About the Exhibition
A leading figure of the infamous Young British Artists (YBAs), Sarah Lucas (b.1962, Holloway, England) is one of the most significant contemporary artists working in London today. This installation marks her first outdoor exhibition in New York.
Perceval is a life-sized bronze sculpture of a Shire horse pulling a cart overflowing with two oversized marrows, or squash. The piece stands 7.5 feet tall by 13 feet long, and weighs 5 tons. The largest breed of draft horses, Shires are also frequently used in official and ceremonial processions by the Royal cavalries. At once an homage to and satire of English culture, the piece is a replica of a popular knick-knack that adorns many mantelpieces in the UK; the subject matter reflects Lucas's predilection for reexamining everyday objects in unusual contexts. The installation of Perceval at the entrance to Central Park, where horse-drawn carriages line-up daily to offer guided visits of New York, plays off of its urban and pedestrian surroundings. The giant marrows are cast in cement, one of Lucas's favored materials, providing a striking contrast to the high finish of the painted bronze sculpture. However, here Lucas plays with scale, rendering the vegetables almost equal in size to the horse that pulls them.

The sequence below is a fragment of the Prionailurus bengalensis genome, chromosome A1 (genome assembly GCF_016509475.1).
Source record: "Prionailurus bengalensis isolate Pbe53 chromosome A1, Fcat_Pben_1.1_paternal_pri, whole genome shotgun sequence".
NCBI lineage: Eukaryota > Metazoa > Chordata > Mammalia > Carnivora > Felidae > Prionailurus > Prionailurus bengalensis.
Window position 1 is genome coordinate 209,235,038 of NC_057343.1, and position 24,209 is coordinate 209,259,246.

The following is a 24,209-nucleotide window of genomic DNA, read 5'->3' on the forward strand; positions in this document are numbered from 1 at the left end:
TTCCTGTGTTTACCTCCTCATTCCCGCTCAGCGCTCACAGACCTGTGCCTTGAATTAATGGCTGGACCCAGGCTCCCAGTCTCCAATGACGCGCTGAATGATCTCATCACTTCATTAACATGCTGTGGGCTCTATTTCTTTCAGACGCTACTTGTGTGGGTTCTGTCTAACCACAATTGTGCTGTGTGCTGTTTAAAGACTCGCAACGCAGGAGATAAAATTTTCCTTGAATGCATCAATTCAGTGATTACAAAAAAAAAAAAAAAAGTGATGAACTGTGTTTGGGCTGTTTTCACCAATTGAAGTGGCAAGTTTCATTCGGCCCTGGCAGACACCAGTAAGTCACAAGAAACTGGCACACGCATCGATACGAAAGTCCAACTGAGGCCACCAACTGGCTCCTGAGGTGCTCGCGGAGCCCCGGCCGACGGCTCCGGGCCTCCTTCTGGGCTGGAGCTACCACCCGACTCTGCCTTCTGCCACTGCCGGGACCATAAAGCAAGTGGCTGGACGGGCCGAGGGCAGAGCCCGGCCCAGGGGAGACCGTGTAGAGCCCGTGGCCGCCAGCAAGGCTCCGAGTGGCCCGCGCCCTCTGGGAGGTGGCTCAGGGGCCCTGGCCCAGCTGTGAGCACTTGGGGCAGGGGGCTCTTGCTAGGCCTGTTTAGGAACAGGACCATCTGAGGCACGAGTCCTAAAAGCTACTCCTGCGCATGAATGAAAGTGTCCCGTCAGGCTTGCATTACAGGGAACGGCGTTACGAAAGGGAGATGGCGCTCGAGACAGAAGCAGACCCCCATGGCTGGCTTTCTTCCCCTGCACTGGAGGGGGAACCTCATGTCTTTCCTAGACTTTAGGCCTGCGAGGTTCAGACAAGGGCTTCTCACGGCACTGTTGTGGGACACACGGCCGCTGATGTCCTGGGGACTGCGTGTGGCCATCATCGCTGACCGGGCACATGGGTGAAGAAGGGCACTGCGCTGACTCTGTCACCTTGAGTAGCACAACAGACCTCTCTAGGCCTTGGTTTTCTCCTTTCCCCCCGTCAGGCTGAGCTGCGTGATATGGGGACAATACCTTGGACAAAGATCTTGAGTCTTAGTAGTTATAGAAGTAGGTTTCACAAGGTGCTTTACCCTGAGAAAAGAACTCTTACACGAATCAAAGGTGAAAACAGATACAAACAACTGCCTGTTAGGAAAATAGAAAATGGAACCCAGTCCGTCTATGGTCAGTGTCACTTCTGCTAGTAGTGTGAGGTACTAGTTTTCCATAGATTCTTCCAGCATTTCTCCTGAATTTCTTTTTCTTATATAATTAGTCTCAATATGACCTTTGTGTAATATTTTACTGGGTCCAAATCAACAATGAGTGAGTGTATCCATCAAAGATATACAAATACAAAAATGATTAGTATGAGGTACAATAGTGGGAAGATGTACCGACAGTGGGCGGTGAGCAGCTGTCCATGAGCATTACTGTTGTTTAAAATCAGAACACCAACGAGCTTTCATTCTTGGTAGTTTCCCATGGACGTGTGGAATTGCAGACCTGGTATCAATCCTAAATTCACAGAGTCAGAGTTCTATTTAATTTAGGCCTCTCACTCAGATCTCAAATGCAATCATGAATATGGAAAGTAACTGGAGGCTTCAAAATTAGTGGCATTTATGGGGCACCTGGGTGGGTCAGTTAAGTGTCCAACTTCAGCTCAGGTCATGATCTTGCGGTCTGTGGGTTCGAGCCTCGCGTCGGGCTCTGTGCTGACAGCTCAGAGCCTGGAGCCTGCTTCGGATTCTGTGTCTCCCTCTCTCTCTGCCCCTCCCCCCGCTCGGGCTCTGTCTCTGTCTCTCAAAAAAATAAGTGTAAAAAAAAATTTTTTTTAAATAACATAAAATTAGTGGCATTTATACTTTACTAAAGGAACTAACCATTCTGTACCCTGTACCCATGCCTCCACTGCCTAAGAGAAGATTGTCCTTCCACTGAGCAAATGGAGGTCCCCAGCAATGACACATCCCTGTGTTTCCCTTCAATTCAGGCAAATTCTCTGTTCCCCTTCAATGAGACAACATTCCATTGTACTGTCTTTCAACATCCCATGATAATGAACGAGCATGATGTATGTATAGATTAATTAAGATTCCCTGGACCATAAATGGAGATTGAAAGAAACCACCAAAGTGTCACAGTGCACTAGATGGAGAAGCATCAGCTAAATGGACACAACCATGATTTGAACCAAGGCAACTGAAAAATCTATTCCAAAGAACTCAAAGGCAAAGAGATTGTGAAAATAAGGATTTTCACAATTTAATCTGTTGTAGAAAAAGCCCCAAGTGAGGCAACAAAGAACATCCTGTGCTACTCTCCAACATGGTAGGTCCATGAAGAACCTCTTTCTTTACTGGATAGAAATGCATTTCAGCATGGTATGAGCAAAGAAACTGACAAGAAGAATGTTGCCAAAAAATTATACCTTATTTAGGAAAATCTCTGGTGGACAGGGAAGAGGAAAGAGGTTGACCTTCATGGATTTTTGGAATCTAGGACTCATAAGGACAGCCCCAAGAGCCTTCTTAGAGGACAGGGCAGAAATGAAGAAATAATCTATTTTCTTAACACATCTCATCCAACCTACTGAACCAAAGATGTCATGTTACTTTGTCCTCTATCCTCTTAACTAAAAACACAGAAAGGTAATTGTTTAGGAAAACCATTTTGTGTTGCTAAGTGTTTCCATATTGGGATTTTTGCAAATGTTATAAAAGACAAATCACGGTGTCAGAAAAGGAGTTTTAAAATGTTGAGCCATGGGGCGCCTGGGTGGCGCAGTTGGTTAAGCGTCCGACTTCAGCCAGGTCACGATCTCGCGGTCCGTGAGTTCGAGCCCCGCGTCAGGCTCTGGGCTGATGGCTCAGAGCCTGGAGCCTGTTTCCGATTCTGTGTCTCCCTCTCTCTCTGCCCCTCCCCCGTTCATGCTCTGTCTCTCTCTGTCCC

Perceval reflects the artist's fascination with British culture, which is evident in much of her work, while nodding to literary tradition. "Perceval" is the name of the knight in King Arthur's court who unknowingly discovers the Holy Grail (the cup from which Christ is believed to drink at the Last Supper) and the narrator in Alfred Tennyson's 1870 work The Holy Grail. More contemporary references include T.S. Eliot's The Wasteland and Richard Wagner's opera Parsifal, in which the eponymous hero is the one to recover the spear used to pierce Christ during his crucifixion.